My son recently acquired his driver's license after numerous lessons, countless hours of supervised practice and one mildly traumatic failed attempt. Although costly and stressful for both son and parents, we're now relatively confident in his ability to be let loose on the road.
Now imagine an alternative world in which we're all automatically eligible for a driver's license and only have to start taking lessons once we've proven we're not ready for the road, possibly after one accident too many. It sounds quite ridiculous, doesn't it?
Yet this describes entrepreneurship in South Africa to the tee: Anyone can start a business - be it a manufacturing concern, advertising agency, marketing agency, restaurant... whatever... and only once we've proven we're unable to make a success of it are we really forced to learn.
Sadly, by then we've probably depleted all our financial resources and exhausted the patience and goodwill of friends and family. Applying the lessons learnt is too little too late and there's no option but to dust off our CV's and hit the job market with our tails between our legs.
Don't we need to change our approach to entrepreneurship?
The truth is that many South Africans resorting to entrepreneurship for their livelihood simply don't have the necessary knowledge, skills and tools to make a success of it.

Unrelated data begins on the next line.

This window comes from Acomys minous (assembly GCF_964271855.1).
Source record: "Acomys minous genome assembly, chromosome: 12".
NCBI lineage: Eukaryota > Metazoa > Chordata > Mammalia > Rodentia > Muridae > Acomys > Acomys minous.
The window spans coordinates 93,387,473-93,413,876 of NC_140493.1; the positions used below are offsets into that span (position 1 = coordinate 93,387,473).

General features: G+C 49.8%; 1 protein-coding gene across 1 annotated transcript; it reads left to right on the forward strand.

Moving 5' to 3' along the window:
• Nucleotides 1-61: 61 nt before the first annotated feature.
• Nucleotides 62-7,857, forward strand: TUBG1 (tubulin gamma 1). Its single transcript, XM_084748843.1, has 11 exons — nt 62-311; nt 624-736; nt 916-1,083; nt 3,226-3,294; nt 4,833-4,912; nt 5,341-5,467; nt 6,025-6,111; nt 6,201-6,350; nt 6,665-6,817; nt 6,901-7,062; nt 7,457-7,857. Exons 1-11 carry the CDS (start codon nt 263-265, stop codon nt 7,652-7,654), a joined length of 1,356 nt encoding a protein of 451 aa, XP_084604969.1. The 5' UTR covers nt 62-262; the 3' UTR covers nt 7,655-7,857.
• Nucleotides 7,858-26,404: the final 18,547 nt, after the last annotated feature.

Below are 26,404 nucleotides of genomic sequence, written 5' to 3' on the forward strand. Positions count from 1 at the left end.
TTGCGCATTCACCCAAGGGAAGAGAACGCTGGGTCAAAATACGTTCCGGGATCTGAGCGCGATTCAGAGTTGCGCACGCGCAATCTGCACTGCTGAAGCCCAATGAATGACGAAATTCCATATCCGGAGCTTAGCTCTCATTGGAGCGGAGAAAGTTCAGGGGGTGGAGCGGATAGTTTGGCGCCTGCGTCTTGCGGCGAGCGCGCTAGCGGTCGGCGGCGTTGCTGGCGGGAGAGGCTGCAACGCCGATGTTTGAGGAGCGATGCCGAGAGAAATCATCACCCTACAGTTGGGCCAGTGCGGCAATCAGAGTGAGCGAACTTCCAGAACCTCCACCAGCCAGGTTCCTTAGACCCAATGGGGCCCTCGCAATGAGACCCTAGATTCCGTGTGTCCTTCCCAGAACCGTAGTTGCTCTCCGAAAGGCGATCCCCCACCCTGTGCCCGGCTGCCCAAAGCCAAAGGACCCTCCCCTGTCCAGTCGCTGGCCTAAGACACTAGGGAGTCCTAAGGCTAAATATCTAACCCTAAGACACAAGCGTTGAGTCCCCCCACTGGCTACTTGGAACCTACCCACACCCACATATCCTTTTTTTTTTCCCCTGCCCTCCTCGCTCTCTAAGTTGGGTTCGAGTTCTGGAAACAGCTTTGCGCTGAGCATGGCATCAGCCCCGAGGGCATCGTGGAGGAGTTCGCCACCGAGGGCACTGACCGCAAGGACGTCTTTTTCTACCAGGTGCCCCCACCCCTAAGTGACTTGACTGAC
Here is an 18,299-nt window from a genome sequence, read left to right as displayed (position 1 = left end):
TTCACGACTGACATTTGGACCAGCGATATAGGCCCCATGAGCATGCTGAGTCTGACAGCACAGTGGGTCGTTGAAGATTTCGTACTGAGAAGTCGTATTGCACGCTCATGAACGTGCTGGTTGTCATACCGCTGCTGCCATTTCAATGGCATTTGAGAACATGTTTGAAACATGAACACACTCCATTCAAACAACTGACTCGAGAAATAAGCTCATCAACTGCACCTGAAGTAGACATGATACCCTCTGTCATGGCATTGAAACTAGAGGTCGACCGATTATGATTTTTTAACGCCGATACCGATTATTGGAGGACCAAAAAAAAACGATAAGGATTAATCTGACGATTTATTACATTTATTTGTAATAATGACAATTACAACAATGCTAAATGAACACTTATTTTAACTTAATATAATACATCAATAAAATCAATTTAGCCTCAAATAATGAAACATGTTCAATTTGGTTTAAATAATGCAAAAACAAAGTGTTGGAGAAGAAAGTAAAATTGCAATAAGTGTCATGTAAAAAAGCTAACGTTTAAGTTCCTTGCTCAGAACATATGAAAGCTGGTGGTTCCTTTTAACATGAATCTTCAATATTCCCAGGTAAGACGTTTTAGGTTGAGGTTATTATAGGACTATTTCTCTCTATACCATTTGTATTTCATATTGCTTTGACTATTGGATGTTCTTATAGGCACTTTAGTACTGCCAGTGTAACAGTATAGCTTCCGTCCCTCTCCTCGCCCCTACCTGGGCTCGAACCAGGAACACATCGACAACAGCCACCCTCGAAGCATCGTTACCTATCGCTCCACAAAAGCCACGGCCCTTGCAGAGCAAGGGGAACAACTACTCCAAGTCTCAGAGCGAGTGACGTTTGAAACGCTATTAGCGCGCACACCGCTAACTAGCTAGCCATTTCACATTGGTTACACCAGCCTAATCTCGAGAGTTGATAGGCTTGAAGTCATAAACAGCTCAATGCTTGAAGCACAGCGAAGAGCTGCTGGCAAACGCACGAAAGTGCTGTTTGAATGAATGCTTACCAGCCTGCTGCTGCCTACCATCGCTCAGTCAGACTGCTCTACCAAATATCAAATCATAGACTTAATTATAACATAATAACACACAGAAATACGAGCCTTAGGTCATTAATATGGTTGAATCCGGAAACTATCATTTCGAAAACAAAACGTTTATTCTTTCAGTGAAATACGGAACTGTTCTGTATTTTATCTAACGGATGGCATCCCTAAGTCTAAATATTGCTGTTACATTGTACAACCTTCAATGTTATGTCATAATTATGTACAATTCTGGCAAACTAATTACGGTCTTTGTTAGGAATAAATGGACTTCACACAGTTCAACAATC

Government- and privately-sponsored programmes attempt to bridge this gap by providing education, funding and mentorship to entrepreneurs who show promise. However, the statistic that 95% of small businesses fail within the first year still lingers. And according to the GEM 2011 report
South Africa's total early-stage entrepreneurial activities remains "far below the average of comparable economies around the world".
Isn't this proof enough that perhaps the way we approach entrepreneurship in South Africa needs to change?
Perhaps the answer we seek is that 95% of small businesses shouldn't be allowed to start in the first place
. Perhaps the label of "business owner" shouldn't be as simple as registering a business, buying a domain, or providing a product or service in exchange for money.
Why not a test?
Perhaps there should be a stringent K53-like approach to ascertaining whether entrepreneurs are, in fact, ready to cross the bridge to business owner. This would certainly spare both the economy and the entrepreneur the financial and emotional drain of running a business that could be doomed for failure before it's even begun.
If you're an entrepreneur about to start a business, an easy way of avoiding failure is to do your homework... Be honest about your skills (and the lack of it!) and realistic about what your business can or can't achieve; admit that you don't know everything because you're not expected to know it all; don't be afraid to find out for sure if your business idea is feasible before plunging along purely on faith.
Moreover, speak to those who have walked the path before you. Listen to those who have succeeded but listen even more attentively to those who have failed because there is value in numbers. When learning how NOT to run a business, 95% of small business owners can't be wrong.